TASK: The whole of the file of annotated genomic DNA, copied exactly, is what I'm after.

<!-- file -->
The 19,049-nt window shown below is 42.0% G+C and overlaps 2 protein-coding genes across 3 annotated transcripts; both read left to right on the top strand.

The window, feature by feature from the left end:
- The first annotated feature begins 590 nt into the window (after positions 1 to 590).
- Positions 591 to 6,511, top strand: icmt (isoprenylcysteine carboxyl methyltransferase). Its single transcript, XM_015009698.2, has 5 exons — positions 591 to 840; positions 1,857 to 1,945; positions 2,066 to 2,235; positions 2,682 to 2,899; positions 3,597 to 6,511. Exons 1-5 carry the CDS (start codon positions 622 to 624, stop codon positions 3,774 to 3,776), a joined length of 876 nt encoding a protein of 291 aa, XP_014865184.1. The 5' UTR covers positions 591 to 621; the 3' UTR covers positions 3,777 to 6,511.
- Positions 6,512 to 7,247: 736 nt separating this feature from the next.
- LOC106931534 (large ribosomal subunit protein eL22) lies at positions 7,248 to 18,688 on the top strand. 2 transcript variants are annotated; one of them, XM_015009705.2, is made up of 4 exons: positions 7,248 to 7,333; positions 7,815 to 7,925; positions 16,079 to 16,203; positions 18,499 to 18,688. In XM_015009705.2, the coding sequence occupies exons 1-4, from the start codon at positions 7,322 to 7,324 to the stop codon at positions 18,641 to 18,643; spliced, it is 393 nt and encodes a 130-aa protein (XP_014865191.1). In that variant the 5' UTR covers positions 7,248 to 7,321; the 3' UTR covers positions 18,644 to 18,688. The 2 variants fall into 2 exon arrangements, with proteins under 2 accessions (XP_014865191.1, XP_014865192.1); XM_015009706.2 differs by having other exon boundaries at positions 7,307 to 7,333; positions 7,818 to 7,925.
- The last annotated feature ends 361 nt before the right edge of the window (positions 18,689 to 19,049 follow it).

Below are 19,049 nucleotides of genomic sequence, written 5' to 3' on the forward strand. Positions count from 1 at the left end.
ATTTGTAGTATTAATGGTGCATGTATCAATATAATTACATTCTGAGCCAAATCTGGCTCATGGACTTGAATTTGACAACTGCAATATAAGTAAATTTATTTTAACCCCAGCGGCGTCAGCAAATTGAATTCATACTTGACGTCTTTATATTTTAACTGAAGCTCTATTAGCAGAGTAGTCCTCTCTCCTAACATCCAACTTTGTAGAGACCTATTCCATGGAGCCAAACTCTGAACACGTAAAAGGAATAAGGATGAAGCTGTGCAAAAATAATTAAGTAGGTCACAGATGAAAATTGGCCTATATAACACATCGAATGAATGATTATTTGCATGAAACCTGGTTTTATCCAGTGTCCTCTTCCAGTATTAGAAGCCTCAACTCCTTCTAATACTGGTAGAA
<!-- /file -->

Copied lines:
The 19,049-nt window shown below is 42.0% G+C and overlaps 2 protein-coding genes across 3 annotated transcripts; both read left to right on the top strand.

The window, feature by feature from the left end:
- The first annotated feature begins 590 nt into the window (after positions 1 to 590).
- Positions 591 to 6,511, top strand: icmt (isoprenylcysteine carboxyl methyltransferase). Its single transcript, XM_015009698.2, has 5 exons — positions 591 to 840; positions 1,857 to 1,945; positions 2,066 to 2,235; positions 2,682 to 2,899; positions 3,597 to 6,511. Exons 1-5 carry the CDS (start codon positions 622 to 624, stop codon positions 3,774 to 3,776), a joined length of 876 nt encoding a protein of 291 aa, XP_014865184.1. The 5' UTR covers positions 591 to 621; the 3' UTR covers positions 3,777 to 6,511.
- Positions 6,512 to 7,247: 736 nt separating this feature from the next.
- LOC106931534 (large ribosomal subunit protein eL22) lies at positions 7,248 to 18,688 on the top strand. 2 transcript variants are annotated; one of them, XM_015009705.2, is made up of 4 exons: positions 7,248 to 7,333; positions 7,815 to 7,925; positions 16,079 to 16,203; positions 18,499 to 18,688. In XM_015009705.2, the coding sequence occupies exons 1-4, from the start codon at positions 7,322 to 7,324 to the stop codon at positions 18,641 to 18,643; spliced, it is 393 nt and encodes a 130-aa protein (XP_014865191.1). In that variant the 5' UTR covers positions 7,248 to 7,321; the 3' UTR covers positions 18,644 to 18,688. The 2 variants fall into 2 exon arrangements, with proteins under 2 accessions (XP_014865191.1, XP_014865192.1); XM_015009706.2 differs by having other exon boundaries at positions 7,307 to 7,333; positions 7,818 to 7,925.
- The last annotated feature ends 361 nt before the right edge of the window (positions 18,689 to 19,049 follow it).

Below are 19,049 nucleotides of genomic sequence, written 5' to 3' on the forward strand. Positions count from 1 at the left end.
ATTTGTAGTATTAATGGTGCATGTATCAATATAATTACATTCTGAGCCAAATCTGGCTCATGGACTTGAATTTGACAACTGCAATATAAGTAAATTTATTTTAACCCCAGCGGCGTCAGCAAATTGAATTCATACTTGACGTCTTTATATTTTAACTGAAGCTCTATTAGCAGAGTAGTCCTCTCTCCTAACATCCAACTTTGTAGAGACCTATTCCATGGAGCCAAACTCTGAACACGTAAAAGGAATAAGGATGAAGCTGTGCAAAAATAATTAAGTAGGTCACAGATGAAAATTGGCCTATATAACACATCGAATGAATGATTATTTGCATGAAACCTGGTTTTATCCAGTGTCCTCTTCCAGTATTAGAAGCCTCAACTCCTTCTAATACTGGTAGAA